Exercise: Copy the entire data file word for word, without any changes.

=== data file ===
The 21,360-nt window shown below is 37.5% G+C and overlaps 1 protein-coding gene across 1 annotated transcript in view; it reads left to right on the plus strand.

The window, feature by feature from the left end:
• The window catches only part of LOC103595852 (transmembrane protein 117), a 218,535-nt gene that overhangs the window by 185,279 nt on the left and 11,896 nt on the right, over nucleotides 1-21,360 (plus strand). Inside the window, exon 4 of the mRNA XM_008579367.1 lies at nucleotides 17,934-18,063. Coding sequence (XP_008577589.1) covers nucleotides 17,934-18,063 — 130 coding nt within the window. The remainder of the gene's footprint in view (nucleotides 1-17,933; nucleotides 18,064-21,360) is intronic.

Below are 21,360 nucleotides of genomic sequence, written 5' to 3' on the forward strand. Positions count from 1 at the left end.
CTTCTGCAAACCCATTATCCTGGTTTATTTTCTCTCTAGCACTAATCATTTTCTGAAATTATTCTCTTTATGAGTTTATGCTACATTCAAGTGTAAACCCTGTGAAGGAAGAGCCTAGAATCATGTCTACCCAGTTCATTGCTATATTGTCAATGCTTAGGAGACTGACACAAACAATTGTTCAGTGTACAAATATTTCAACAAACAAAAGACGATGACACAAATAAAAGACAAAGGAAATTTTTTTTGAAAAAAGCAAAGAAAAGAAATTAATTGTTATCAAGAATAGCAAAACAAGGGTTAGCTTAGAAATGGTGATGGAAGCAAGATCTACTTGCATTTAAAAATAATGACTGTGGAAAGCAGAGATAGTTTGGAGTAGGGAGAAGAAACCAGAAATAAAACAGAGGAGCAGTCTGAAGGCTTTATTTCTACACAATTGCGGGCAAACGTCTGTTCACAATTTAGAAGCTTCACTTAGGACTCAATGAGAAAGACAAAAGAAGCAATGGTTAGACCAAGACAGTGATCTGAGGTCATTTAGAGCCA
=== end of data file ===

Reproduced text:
The 21,360-nt window shown below is 37.5% G+C and overlaps 1 protein-coding gene across 1 annotated transcript in view; it reads left to right on the plus strand.

The window, feature by feature from the left end:
• The window catches only part of LOC103595852 (transmembrane protein 117), a 218,535-nt gene that overhangs the window by 185,279 nt on the left and 11,896 nt on the right, over nucleotides 1-21,360 (plus strand). Inside the window, exon 4 of the mRNA XM_008579367.1 lies at nucleotides 17,934-18,063. Coding sequence (XP_008577589.1) covers nucleotides 17,934-18,063 — 130 coding nt within the window. The remainder of the gene's footprint in view (nucleotides 1-17,933; nucleotides 18,064-21,360) is intronic.

Below are 21,360 nucleotides of genomic sequence, written 5' to 3' on the forward strand. Positions count from 1 at the left end.
CTTCTGCAAACCCATTATCCTGGTTTATTTTCTCTCTAGCACTAATCATTTTCTGAAATTATTCTCTTTATGAGTTTATGCTACATTCAAGTGTAAACCCTGTGAAGGAAGAGCCTAGAATCATGTCTACCCAGTTCATTGCTATATTGTCAATGCTTAGGAGACTGACACAAACAATTGTTCAGTGTACAAATATTTCAACAAACAAAAGACGATGACACAAATAAAAGACAAAGGAAATTTTTTTTGAAAAAAGCAAAGAAAAGAAATTAATTGTTATCAAGAATAGCAAAACAAGGGTTAGCTTAGAAATGGTGATGGAAGCAAGATCTACTTGCATTTAAAAATAATGACTGTGGAAAGCAGAGATAGTTTGGAGTAGGGAGAAGAAACCAGAAATAAAACAGAGGAGCAGTCTGAAGGCTTTATTTCTACACAATTGCGGGCAAACGTCTGTTCACAATTTAGAAGCTTCACTTAGGACTCAATGAGAAAGACAAAAGAAGCAATGGTTAGACCAAGACAGTGATCTGAGGTCATTTAGAGCCA